At the 2010 Association of National Advertisers’ Multicultural Marketing & Diversity Conference, attendees complained about White agencies
Time magazine published the Top 10 Creepiest Product Mascots:
1. Burger King’s King
2. Quizno’s Spongmonkeys
3. Jack of Jack in the Box
4. The Hamburglar
5. Domino’s Noid
6. The Kool-Aid Man
7. Count Chocula
8. The World’s First Ronald McDonald
9. Michelin Man
10. The Dairy Queen Lips
The lame list inspired MultiCultClassics to create the Top 10 Culturally Clueless Product Mascots:
1. Aunt Jemima
2. Uncle Ben
4. The Frito Bandito
5. Calgon’s “Ancient Chinese Secret” Wife
6. The Pine-Sol Lady
7. Chad and Ranjit
8. Annie the Chicken Queen
9. Black and Latina Talking Vaginas
10. Diana—Honey Bunches of Oats
At The Big Tent, marketing expert David Burgos wrote a column titled, “What Will the Role of Whites Be in a Multicultural America?” Dunno what the correct answer might be on that question. But based on the advertising industry’s historic failure with diversity, the role of Whites on Madison Avenue in a multicultural America will remain completely unchanged.
Adweek staffer Robert Klara is fast becoming a candidate to join the intellectually challenged writers at AgencySpy. Klara’s collection of columns has covered inane topics like product colors, paper towels and celebrity shampoo endorsements. The latest gem examines the evolution of frozen TV dinner advertising. Actually, Klara displays his ignorance on the subject by failing to make a single reference to Al Molinaro of On-Cor fame.
From USA TODAY…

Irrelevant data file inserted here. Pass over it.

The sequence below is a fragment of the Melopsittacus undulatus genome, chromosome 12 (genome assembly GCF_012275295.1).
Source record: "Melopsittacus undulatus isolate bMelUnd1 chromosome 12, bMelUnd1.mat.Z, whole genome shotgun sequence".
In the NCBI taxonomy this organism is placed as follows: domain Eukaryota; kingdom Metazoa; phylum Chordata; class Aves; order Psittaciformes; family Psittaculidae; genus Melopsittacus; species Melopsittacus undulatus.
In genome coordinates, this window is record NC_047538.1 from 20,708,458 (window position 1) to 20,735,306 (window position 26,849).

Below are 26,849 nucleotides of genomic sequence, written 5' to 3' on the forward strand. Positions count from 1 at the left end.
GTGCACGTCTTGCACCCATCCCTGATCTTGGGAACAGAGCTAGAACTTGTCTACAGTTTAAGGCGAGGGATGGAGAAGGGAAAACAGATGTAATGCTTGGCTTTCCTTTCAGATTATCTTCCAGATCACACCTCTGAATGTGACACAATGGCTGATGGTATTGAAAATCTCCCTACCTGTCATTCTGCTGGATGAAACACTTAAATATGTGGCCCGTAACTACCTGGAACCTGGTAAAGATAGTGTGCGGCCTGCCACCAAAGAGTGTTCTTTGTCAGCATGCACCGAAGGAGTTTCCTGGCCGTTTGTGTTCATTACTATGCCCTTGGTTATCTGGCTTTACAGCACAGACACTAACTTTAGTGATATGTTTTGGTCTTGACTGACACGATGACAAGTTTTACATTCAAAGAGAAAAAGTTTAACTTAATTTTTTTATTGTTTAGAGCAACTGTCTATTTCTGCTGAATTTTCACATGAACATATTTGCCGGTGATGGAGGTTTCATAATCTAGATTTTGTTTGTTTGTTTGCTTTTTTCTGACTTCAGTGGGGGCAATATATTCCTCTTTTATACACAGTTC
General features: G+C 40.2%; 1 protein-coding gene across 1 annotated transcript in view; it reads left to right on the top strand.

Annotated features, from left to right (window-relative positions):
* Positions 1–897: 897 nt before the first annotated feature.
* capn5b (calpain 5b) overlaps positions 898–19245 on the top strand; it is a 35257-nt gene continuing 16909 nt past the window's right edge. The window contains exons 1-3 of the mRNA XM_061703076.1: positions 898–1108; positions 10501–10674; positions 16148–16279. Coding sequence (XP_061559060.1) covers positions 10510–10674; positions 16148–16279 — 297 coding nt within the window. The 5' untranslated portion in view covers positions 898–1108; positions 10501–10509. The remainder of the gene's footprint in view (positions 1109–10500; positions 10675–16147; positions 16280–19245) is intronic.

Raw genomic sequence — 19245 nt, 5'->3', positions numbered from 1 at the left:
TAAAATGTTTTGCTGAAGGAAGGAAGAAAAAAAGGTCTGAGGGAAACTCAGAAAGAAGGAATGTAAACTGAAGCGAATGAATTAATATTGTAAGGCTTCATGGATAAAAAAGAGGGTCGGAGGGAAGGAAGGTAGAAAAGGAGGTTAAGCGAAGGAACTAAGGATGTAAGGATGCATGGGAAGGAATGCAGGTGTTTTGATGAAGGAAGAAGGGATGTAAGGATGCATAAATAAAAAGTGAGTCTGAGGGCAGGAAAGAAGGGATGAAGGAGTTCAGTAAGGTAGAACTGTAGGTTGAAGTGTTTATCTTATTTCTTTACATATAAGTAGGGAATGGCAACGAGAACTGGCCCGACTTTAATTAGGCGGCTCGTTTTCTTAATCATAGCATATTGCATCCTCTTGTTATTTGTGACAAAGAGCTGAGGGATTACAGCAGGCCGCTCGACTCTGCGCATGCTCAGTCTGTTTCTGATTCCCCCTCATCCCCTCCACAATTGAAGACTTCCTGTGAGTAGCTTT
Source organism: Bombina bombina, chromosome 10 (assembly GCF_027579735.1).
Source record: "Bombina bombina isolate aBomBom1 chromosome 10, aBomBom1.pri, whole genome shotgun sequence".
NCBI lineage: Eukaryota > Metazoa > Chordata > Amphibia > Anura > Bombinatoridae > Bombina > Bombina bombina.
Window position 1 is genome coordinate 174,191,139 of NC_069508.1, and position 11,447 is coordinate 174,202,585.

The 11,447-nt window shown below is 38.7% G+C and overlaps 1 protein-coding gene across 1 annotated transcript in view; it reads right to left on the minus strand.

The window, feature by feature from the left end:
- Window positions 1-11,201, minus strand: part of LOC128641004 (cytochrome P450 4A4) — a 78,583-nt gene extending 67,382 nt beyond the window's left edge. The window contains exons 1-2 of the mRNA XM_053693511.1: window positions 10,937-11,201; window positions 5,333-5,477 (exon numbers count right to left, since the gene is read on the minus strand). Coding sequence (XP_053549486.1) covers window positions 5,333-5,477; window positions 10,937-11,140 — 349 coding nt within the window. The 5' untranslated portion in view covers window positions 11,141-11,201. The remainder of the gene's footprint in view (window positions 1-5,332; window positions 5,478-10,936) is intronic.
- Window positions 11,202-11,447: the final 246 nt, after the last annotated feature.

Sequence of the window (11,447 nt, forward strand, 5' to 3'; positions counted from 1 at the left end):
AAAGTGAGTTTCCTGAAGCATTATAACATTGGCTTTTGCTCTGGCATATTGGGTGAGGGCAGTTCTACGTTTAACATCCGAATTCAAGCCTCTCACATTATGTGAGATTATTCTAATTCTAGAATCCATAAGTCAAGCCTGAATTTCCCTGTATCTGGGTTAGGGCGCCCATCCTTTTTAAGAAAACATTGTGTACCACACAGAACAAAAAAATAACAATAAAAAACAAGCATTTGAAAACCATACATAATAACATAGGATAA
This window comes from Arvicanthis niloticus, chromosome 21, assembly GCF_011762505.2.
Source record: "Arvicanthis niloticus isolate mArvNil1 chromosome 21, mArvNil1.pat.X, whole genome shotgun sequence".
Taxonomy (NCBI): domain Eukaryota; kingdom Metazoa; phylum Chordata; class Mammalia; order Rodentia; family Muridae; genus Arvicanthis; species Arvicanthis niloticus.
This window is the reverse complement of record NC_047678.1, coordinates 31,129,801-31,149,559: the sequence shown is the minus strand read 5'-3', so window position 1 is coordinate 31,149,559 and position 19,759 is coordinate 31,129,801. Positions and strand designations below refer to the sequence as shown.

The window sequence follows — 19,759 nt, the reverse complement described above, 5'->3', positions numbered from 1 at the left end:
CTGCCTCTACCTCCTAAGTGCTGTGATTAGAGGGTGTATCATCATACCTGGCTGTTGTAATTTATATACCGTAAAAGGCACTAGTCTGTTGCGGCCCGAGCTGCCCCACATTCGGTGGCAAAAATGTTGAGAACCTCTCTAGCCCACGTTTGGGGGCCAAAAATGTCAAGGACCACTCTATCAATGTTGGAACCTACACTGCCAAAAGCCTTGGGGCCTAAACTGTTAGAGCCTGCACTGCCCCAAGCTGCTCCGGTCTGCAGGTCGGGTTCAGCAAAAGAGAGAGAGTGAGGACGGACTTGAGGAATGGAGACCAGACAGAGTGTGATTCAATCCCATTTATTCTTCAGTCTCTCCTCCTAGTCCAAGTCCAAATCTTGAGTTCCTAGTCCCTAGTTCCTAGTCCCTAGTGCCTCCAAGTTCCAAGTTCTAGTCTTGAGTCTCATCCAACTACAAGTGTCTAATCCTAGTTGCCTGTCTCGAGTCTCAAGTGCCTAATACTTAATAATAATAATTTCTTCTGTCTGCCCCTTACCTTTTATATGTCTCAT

Hispanic attorney named new Girl Scouts CEO
By Michelle Healy, USA TODAY
Anna Maria Chavez remembers joining Girl Scouts at age 10 and loving the crafts, cooking and camping adventures.
Growing up in tiny Eloy, Ariz., “we didn’t go camping much when I was little, so this was a great experience,” says Chavez, a Texas attorney selected Wednesday as the new CEO of the 3.2 million-member Girls Scouts of the USA.
Travel opportunities with Girl Scouts were particularly meaningful, giving Chavez “the first opportunity I had to go away by myself, without my family. It really opened my eyes and gave me a certain amount of courage.”
Today, building courage, confidence and character is the expressed goal of the 99-year-old organization, which says it also teaches girls and young women the value and power of leadership and service through its programs and activities, including financial literacy, environmental conservation, math and science education and health.
Girl Scouts “provides a pipeline to leadership in this country,” says Kathy Cloninger, the outgoing CEO, who is retiring after leading the organization for eight years.
Although many know Girl Scouts for its “wonderful cookie program, Girl Scouts has a wonderful story of preparing women for leadership that may not be out there in the public domain,” says Chavez, 43, who has been CEO of Girl Scouts of Southwest Texas since 2009.
Prior to that, she worked in numerous federal and state government positions, including as a deputy chief of staff for urban relations and community redevelopment for Janet Napolitano, former Arizona governor and current U.S. secretary of Homeland Security. Napolitano is herself a lifetime Girl Scout member.
“It’s living the American dream to start as a girl member several decades ago and now be part of the national leadership team,” says Chavez, a Mexican-American who will be the first person of color to lead the group, which includes 2.3 million girl members and nearly 880,000 adult members.
Like most non-profits, the Girl Scouts organization has been affected by the battered economy, but has remained strong, says David Thompson, vice president of public policy for the National Council of Nonprofits. Girl Scouts is “a premiere name-brand non-profit that has gone through transition, transformation, reorganization and restructuring. It’s led the non-profit community in that regard. It’s done a great job of adjusting its mission to where there are girls in need of support and leadership training,” he says.